Explaining Compliance
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Explaining Compliance

Business Responses to Regulation

Edited by Christine Parker and Vibeke Lehmann Nielsen

Explaining Compliance consists of sixteen specially commissioned chapters by the world’s leading empirical researchers, examining whether and how businesses comply with regulation that is designed to affect positive behaviour changes.
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Chapter 4: The Psychology of Self-Regulation: Normative Motivations for Compliance

Tom R. Tyler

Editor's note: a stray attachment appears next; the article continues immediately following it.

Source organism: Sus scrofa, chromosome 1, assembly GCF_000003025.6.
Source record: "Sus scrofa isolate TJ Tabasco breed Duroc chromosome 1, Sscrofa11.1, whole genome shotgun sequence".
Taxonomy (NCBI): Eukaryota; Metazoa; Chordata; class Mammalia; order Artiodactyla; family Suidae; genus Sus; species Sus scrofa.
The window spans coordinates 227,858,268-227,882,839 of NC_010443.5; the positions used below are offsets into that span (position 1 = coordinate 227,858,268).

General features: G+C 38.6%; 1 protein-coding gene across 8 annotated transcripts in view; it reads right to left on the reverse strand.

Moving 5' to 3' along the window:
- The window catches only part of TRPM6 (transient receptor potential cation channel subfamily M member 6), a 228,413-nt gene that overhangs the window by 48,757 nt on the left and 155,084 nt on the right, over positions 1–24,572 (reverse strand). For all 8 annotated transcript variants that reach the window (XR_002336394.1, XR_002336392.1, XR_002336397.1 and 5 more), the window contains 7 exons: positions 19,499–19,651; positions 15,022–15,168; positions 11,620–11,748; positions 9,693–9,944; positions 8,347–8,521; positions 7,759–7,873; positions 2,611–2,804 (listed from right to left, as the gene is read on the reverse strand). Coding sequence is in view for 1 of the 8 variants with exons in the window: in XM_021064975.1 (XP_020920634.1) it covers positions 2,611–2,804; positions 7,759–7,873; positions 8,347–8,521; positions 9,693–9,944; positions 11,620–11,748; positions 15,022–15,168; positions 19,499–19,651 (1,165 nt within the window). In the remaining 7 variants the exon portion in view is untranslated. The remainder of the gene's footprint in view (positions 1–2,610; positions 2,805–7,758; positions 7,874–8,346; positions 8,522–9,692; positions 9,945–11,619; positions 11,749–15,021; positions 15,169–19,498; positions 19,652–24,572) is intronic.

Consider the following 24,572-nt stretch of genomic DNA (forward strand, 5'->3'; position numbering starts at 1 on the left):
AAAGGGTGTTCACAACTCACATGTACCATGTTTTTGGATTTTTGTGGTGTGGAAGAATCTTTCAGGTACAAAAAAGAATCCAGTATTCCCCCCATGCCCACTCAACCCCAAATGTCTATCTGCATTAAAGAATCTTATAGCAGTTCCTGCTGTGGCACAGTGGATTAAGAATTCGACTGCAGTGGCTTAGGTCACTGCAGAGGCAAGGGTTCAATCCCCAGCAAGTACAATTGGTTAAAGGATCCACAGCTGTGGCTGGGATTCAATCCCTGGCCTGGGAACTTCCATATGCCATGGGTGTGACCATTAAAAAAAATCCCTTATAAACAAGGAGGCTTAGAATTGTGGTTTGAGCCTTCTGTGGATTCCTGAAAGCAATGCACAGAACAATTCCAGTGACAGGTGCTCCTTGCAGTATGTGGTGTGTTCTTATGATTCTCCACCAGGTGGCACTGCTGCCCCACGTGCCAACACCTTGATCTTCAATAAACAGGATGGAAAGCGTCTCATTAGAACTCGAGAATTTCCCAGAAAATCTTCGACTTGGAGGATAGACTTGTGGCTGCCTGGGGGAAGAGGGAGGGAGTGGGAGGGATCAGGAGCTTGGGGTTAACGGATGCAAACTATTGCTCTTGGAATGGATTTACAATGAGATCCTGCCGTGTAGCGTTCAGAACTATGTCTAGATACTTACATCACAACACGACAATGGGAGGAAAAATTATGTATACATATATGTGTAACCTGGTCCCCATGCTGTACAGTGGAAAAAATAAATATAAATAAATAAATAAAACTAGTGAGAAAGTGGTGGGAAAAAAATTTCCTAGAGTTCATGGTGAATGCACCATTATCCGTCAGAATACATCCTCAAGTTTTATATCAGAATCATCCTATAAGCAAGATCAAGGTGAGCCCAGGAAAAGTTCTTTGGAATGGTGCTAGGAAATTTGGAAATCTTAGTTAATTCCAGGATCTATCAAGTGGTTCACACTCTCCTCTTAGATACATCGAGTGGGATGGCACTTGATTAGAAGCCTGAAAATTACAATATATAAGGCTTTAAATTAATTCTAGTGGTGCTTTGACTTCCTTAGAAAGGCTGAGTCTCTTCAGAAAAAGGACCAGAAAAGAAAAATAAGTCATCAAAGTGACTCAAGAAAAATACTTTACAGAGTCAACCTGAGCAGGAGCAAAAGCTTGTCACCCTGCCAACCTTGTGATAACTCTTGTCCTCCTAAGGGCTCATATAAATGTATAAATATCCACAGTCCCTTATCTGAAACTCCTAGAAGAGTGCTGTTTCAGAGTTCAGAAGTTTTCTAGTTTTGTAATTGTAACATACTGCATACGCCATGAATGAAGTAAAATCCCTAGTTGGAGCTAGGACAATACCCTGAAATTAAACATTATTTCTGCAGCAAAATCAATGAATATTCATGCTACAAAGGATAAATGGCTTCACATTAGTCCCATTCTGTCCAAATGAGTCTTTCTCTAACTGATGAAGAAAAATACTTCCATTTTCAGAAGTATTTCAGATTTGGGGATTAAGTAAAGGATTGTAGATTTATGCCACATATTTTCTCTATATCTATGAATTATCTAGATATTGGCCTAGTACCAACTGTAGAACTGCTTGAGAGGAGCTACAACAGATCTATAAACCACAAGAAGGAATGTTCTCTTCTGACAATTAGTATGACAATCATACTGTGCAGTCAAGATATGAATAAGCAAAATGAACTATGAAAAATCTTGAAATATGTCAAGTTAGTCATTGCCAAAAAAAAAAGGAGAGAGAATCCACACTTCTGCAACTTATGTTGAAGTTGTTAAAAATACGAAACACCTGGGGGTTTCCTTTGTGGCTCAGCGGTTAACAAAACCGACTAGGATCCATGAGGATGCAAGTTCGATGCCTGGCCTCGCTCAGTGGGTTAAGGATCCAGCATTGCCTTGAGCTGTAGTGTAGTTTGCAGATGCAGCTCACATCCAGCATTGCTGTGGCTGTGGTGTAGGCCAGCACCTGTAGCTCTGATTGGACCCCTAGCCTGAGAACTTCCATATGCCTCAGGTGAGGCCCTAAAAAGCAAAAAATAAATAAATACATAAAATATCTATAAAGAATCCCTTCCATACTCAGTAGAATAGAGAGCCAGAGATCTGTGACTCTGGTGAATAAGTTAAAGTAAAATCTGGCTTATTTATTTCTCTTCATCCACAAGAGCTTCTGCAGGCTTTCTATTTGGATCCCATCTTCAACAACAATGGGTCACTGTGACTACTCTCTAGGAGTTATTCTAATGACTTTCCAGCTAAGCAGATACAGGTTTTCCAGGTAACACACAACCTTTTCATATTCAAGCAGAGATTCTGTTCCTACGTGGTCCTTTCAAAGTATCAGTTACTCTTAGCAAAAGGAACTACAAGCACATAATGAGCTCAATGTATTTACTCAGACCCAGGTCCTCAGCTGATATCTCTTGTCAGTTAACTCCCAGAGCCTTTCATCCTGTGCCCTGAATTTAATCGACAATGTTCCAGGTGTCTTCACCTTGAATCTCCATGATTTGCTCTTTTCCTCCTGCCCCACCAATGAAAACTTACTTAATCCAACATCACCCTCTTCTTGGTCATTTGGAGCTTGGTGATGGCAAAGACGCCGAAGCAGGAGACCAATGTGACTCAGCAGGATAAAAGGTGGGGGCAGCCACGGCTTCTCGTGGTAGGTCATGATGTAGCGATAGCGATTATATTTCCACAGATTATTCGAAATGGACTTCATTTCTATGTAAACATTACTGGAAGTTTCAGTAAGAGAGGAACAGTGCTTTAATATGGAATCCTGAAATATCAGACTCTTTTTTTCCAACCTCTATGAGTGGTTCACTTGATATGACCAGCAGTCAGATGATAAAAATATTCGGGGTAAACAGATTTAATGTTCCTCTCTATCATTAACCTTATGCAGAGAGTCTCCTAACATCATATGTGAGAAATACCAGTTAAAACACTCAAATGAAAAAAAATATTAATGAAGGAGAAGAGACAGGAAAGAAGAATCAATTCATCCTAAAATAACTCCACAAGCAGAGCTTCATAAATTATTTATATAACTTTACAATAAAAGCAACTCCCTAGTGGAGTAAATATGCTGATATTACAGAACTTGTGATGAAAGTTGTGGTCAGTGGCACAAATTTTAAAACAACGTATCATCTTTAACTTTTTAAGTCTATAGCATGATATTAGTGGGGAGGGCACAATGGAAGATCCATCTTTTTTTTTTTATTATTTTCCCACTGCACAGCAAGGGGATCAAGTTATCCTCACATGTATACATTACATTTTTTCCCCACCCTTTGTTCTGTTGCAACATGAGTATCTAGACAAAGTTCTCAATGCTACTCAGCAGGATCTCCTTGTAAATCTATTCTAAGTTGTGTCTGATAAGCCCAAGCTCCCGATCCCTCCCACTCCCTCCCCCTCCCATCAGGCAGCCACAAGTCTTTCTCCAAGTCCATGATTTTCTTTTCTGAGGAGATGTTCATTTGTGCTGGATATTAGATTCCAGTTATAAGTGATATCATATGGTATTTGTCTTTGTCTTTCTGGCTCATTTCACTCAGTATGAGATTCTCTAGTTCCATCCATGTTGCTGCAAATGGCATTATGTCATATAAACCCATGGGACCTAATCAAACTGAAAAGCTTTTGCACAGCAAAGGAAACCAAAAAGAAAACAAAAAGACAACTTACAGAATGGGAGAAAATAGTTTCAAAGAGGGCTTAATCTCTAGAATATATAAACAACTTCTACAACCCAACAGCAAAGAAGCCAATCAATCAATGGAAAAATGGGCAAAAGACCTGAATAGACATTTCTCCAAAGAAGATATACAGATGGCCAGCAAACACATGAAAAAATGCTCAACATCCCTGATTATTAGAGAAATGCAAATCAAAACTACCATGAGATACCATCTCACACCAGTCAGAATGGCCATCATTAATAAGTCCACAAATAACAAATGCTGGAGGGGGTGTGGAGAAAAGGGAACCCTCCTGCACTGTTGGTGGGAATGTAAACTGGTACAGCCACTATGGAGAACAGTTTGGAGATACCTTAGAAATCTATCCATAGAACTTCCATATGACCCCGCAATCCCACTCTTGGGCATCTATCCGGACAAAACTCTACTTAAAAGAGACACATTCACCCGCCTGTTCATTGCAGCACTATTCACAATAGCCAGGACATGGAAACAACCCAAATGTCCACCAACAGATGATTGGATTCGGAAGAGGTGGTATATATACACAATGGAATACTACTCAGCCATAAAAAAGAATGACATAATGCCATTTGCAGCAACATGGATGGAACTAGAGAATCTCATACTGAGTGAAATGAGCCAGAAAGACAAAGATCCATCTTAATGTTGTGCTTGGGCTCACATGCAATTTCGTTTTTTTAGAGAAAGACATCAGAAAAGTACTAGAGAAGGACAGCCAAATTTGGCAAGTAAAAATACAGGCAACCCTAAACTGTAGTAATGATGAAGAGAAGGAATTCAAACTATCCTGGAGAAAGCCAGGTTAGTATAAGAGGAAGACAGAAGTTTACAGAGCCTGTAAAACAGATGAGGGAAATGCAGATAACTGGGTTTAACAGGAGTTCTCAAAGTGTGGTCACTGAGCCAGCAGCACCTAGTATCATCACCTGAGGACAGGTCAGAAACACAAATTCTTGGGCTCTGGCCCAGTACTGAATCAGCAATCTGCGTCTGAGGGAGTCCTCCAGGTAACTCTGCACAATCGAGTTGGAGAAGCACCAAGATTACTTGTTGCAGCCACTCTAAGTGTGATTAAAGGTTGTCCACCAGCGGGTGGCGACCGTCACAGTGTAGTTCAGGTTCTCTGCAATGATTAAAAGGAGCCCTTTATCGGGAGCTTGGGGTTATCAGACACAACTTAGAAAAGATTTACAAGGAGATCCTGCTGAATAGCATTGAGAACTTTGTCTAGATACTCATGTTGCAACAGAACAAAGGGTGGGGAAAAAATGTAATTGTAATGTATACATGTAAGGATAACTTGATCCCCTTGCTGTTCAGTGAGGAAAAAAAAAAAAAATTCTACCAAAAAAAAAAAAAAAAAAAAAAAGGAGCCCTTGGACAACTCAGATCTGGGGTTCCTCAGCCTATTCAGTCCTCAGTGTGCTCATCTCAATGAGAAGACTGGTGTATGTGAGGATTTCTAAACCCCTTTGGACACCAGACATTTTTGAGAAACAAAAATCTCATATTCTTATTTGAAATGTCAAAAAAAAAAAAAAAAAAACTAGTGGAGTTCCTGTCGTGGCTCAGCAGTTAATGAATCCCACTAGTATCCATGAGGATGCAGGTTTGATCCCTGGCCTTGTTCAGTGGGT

Tom R. Tyler INTRODUCTION Reactions to recent corporate scandals and regulatory failures in the business community have involved highly visible prosecutions of some offenders and the enactment of sanction-backed enforcement frameworks.1 This reflects the general deterrence model which broadly shapes American responses to regulatory issues. This chapter argues that deterrence mechanisms of the type being widely used are usually less effective than is generally believed, and are particularly unlikely to be optimal approaches to regulating the actions of those who work in business settings. In contrast, research findings suggest that efforts to build a value based climate of rule following are a promising approach that is likely to lead to more widespread voluntary acceptance of, and deference to, workplace rules and policies (Tyler et al., 2008). Studies suggest that there are viable strategies for building rule following based upon the belief that company rules are legitimate and company practices moral. These strategies rely on the strong link between procedural justice and values. Studies find that the primary factor shaping legitimacy, morality and rule adherence is the procedural justice that employees experience in their workplace. Overall this analysis highlights the important role that ethical judgments play in motivating both rule following and policy adherence among employees in work settings. Rule adherence among corporate employees is important in a wide variety of work settings, and potentially involves following organizational policies that cover, among other things, accurate accounting, conflicts of interest, product or service quality, environmental safety, sexual harassment, race, gender and/or sexual...

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